Love Chaudhary, Founder, And Studio and Ar. Kritika Juneja, Founder, Arch Valor
Love Chaudhary, Founder, And Studio, has a wide portfolio of projects ranging from sprawling townships to urban scale master plans, and hospitality projects. Ar. Kritika Juneja, Founder, Arch Valor, discusses with him a few of his recent projects and his design approach that focuses on factors like sustainability and affordability.
KJ: To begin with, tell us about your early brush with architecture and what shaped your design principles and philosophies?

LC: I'm a dropout from an engineering college; my brush with architecture was when I became aware of the crazy buildings that some architects have envisioned and put their heart and soul into creating them. I realized that architecture was something to look up to. I was offered the opportunity to work with BV Doshi (a Pritzker laureate) as my first job after college. His vision and the way he shaped me are still ingrained in my practice and the way I look at architecture.

KJ: Your recent project ‘F 70’ in Sector 44, Noida, unifies modern architectural language with a neutral color palette. What is the design philosophy behind it?

LC: It is my belief that a site has a lot to offer in terms of design, rather than an architect looking for answers. So, if you look at what the site needs, the surrounding context, and the client’s brief, you'll get a lot of answers. While working on F 70, we felt that the landscape around the south-facing plot. Was not too good. The first thought was to introduce light, which would not be too harsh. So, we delved into courtyard architecture, which is also the basis for many temples across India. We considered skylights rather than windows and kind of moved our massing into a kind of inset queue. We had cantilevered massing of approximately 70ft x 7ft, which protruded and shielded the structure from the southern sun. We placed cantilevers on the west face, which is the harshest in a dry, humid climate with temperatures reaching 45 degrees. We made sure that the facade did not have many openings except for the practical ones in the kitchen, living room, bedrooms etc.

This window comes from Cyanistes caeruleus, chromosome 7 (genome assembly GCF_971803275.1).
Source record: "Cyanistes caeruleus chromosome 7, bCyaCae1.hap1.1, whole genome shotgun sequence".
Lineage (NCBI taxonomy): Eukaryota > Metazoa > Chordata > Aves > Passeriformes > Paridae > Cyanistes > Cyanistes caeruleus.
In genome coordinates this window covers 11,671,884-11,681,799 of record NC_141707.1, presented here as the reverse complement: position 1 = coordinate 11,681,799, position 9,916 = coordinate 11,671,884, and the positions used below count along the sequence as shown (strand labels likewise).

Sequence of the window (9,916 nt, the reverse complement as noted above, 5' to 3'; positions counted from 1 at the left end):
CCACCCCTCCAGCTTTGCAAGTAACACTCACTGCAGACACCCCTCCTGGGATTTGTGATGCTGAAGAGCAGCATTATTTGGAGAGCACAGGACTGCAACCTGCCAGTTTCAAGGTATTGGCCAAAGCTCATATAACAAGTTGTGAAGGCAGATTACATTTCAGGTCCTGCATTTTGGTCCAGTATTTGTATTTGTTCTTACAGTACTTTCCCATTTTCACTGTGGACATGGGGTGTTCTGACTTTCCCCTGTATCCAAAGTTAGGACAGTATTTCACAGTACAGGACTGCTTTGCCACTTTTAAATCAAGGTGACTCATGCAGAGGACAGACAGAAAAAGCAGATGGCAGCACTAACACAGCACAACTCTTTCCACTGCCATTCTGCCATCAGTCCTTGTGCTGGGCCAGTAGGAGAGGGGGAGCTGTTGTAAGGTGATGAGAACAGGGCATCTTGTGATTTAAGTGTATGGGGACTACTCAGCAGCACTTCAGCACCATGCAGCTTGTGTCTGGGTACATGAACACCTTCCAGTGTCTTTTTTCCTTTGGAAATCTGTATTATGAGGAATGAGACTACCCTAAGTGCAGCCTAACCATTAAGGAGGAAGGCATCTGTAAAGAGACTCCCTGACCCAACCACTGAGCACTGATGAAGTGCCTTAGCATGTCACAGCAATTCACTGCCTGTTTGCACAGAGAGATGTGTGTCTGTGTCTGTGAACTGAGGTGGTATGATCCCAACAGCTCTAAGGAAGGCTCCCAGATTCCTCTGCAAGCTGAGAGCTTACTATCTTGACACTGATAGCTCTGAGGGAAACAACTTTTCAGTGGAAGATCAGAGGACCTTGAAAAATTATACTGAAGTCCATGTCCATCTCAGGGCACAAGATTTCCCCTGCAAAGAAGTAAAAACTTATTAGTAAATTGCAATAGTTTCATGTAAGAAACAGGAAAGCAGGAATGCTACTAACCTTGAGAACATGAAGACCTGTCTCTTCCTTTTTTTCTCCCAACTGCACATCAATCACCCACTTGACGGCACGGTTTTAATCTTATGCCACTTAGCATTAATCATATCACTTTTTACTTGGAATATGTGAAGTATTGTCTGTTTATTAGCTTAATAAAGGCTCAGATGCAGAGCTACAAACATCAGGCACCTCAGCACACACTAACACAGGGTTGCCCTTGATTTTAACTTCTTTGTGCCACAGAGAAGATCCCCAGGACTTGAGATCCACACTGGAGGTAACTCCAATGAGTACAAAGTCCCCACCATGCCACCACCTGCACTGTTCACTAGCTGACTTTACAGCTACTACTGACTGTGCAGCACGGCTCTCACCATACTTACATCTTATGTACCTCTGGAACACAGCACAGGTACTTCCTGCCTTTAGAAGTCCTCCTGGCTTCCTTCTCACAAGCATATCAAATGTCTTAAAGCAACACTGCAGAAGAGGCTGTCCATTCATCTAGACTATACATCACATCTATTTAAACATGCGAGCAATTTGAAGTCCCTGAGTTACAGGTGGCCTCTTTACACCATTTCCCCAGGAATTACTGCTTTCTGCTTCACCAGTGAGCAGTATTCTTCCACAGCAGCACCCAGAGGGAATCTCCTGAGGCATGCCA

Front view

We used glass bricks, which also provided a thickness to the wall. The sun’s penetration plus the external heat would dissipate within, and in the evening hours, the heat would dissipate outside. The south and the west facing facade were dealt in the vernacular architecture way, while the north and east are more open with a lot of balconies and inward looking.


We built the balconies with concrete wood and used glass for windows to bring in b=views of the outdoors. We built internal corridors and clad them with beautiful green walls. At that time, the surroundings were bare of nay other constructions, but now it’s become a bazillion of colonies and the real estate prices have gone up.

KJ: How can one select building materials without harming the environment?

LC: Over the years I have learnt to listen to the client rather than consider my own signature style. Many clients want marble on their facade, unaware of the carbon footprint associated with quarrying marble. So, many times, we have to educate clients and create awareness about our depleting natural resources. There are many Indian stones which we can source from within a radius of 100 kilometers. We believe in sustainable architecture. If you want to open up your facade to the south, then we need glass. But we must be able to educate clients on how the sun path works for the project, or how ventilation works.

Night view of buildingNight view of building

Therefore, during the first phase, while planning, you need to know how the site behaves, based on which you make the sun path diagram, the ventilation sources, the cross-ventilation, placement of windows, etc - all of which will shape the building’s architecture. The architecture that you create could be inherently very beautiful for the first year, and based on aging in that area, it should have a lifespan of at least 50 years.

KJ: Did you find it challenging to live up to Hyatt’s reputation as an icon of luxury when designing Hyatt Dehradun?